I moved to Atlanta and found all of what I was missing, but now I miss the diversity racially and [in terms of] gender. I know an amazing group of women, but we all resemble each other…we reflect the best of ourselves to ourselves. I miss the exchanges and interactions of those most unlike me now.

If I can find the balance here in Atlanta, I will be over the moon. I’ve only been here a year so, I’m figuring it out and I’ll get to that balance eventually.

Teresa Dowell-VestHS

Terésa Dowell-Vest

ELIXHER: What makes you proud to be a part of the Black queer community?
TERESA: I think the biggest thing that comes to mind is how we are living in a time where we are fighting yet again and still for our civil rights. My generation has benefited from the courageous acts of our parents and grandparents as they insisted upon being treated equally racially. We have learned from them as we turn our attention to matters of equality in marriage and political representation. As a teenager, I used to think I was born in the wrong time. I recall watching the “Eyes on the Prize” documentary series and being jealous that I didn’t have anything to fight for. I laugh now at how naive I was but I also must thank my parents and grandparents and the village before them that afforded me that security. Now, it is my turn, with my peers, to carry on that legacy of demanding our rights for equality and justice for our community. I am so proud.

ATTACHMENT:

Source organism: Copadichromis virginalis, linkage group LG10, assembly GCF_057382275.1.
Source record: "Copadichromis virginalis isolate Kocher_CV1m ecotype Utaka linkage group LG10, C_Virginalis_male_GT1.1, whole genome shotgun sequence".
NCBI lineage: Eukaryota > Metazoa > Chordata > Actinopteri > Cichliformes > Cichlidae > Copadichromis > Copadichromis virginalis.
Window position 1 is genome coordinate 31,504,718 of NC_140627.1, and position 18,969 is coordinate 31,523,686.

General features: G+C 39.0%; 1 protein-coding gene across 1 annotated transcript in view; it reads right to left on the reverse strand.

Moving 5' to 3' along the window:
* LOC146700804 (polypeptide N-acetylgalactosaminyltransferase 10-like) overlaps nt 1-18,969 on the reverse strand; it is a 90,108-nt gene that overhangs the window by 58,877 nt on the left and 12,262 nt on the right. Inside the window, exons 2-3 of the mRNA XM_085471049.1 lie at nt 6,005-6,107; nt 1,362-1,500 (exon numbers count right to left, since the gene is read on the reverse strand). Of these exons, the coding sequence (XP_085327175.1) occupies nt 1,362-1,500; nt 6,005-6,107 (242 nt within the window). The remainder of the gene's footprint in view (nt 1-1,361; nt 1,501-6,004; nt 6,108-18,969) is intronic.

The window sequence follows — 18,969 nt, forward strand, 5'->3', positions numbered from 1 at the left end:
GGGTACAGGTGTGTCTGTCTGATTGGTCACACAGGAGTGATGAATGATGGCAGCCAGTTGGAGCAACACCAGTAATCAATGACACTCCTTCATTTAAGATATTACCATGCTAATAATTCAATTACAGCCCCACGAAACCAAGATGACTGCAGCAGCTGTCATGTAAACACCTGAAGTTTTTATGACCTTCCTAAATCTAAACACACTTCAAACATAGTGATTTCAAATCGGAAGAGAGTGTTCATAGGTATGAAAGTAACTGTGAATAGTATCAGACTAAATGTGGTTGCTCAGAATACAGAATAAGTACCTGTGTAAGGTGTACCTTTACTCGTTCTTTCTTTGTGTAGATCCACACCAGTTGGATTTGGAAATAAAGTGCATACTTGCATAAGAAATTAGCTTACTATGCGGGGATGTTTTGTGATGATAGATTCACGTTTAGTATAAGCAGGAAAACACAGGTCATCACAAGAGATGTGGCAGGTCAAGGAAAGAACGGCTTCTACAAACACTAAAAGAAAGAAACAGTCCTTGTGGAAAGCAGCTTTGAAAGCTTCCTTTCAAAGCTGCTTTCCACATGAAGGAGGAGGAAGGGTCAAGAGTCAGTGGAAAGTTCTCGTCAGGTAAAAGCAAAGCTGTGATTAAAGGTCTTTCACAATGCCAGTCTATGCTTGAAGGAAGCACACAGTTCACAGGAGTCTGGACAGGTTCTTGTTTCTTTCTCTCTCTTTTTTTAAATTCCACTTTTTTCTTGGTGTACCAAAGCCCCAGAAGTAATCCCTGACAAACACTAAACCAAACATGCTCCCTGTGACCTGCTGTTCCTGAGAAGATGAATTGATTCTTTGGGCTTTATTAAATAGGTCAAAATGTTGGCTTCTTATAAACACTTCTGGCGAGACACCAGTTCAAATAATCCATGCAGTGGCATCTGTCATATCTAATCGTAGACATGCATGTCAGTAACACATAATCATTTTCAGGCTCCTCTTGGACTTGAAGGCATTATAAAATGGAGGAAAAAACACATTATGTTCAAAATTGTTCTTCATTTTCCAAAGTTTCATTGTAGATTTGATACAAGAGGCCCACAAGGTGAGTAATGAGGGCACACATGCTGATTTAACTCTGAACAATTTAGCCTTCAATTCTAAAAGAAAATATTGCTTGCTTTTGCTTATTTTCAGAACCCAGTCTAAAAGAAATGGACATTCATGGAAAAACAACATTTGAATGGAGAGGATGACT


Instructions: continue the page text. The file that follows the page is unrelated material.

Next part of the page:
ELIXHER: What kind of healthy critique do you have about our community? What are some areas for growth?
TERESA: We are very compartmentalized as a community. The separation of gay men and lesbians…of those who identify as bisexual and transgender. I liken it to the days of Dr. Martin Luther King, Jr. and Malcolm X, when people thought it was somehow useful to separate groupings of blacks based on religion or region as if it would make any particular group more or less Black than the other…more or less disenfranchised and marginalized than the other. I’m not certain if there’s a repair for it but I do know we love to have our categories and I don’t know if it always serve us to do so.